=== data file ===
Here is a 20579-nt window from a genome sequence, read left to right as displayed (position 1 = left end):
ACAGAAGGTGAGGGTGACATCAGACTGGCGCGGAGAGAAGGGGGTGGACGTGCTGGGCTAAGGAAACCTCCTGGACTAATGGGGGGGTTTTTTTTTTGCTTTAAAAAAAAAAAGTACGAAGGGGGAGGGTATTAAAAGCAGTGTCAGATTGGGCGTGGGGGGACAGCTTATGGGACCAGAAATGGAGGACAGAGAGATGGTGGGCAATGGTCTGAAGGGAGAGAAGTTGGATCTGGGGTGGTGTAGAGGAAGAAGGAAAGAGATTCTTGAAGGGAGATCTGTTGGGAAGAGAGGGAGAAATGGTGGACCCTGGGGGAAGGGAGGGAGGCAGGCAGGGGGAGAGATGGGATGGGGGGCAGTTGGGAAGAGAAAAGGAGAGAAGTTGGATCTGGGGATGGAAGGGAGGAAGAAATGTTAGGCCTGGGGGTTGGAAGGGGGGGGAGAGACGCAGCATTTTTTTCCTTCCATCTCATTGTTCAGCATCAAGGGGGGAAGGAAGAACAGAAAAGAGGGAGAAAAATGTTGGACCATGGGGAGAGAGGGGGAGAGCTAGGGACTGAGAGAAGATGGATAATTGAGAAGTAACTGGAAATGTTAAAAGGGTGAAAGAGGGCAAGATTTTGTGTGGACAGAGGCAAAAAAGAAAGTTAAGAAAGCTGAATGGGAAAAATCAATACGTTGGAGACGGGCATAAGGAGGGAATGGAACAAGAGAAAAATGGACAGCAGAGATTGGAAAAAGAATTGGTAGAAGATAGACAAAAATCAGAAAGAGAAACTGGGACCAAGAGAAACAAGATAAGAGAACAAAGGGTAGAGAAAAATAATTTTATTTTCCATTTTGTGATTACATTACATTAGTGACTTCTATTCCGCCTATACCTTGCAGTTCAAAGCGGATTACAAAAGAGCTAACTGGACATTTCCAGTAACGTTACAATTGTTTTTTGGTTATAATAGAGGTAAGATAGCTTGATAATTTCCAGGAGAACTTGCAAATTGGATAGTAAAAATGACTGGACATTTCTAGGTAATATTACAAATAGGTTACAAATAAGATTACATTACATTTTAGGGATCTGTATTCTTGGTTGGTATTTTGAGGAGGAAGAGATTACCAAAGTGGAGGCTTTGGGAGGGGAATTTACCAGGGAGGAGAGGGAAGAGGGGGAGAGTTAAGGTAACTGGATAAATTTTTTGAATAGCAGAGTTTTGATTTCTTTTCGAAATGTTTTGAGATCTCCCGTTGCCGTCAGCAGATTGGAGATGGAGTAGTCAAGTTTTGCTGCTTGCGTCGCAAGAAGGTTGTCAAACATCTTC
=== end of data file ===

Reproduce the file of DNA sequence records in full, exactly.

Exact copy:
Here is a 20579-nt window from a genome sequence, read left to right as displayed (position 1 = left end):
ACAGAAGGTGAGGGTGACATCAGACTGGCGCGGAGAGAAGGGGGTGGACGTGCTGGGCTAAGGAAACCTCCTGGACTAATGGGGGGGTTTTTTTTTTGCTTTAAAAAAAAAAAGTACGAAGGGGGAGGGTATTAAAAGCAGTGTCAGATTGGGCGTGGGGGGACAGCTTATGGGACCAGAAATGGAGGACAGAGAGATGGTGGGCAATGGTCTGAAGGGAGAGAAGTTGGATCTGGGGTGGTGTAGAGGAAGAAGGAAAGAGATTCTTGAAGGGAGATCTGTTGGGAAGAGAGGGAGAAATGGTGGACCCTGGGGGAAGGGAGGGAGGCAGGCAGGGGGAGAGATGGGATGGGGGGCAGTTGGGAAGAGAAAAGGAGAGAAGTTGGATCTGGGGATGGAAGGGAGGAAGAAATGTTAGGCCTGGGGGTTGGAAGGGGGGGGAGAGACGCAGCATTTTTTTCCTTCCATCTCATTGTTCAGCATCAAGGGGGGAAGGAAGAACAGAAAAGAGGGAGAAAAATGTTGGACCATGGGGAGAGAGGGGGAGAGCTAGGGACTGAGAGAAGATGGATAATTGAGAAGTAACTGGAAATGTTAAAAGGGTGAAAGAGGGCAAGATTTTGTGTGGACAGAGGCAAAAAAGAAAGTTAAGAAAGCTGAATGGGAAAAATCAATACGTTGGAGACGGGCATAAGGAGGGAATGGAACAAGAGAAAAATGGACAGCAGAGATTGGAAAAAGAATTGGTAGAAGATAGACAAAAATCAGAAAGAGAAACTGGGACCAAGAGAAACAAGATAAGAGAACAAAGGGTAGAGAAAAATAATTTTATTTTCCATTTTGTGATTACATTACATTAGTGACTTCTATTCCGCCTATACCTTGCAGTTCAAAGCGGATTACAAAAGAGCTAACTGGACATTTCCAGTAACGTTACAATTGTTTTTTGGTTATAATAGAGGTAAGATAGCTTGATAATTTCCAGGAGAACTTGCAAATTGGATAGTAAAAATGACTGGACATTTCTAGGTAATATTACAAATAGGTTACAAATAAGATTACATTACATTTTAGGGATCTGTATTCTTGGTTGGTATTTTGAGGAGGAAGAGATTACCAAAGTGGAGGCTTTGGGAGGGGAATTTACCAGGGAGGAGAGGGAAGAGGGGGAGAGTTAAGGTAACTGGATAAATTTTTTGAATAGCAGAGTTTTGATTTCTTTTCGAAATGTTTTGAGATCTCCCGTTGCCGTCAGCAGATTGGAGATGGAGTAGTCAAGTTTTGCTGCTTGCGTCGCAAGAAGGTTGTCAAACATCTTC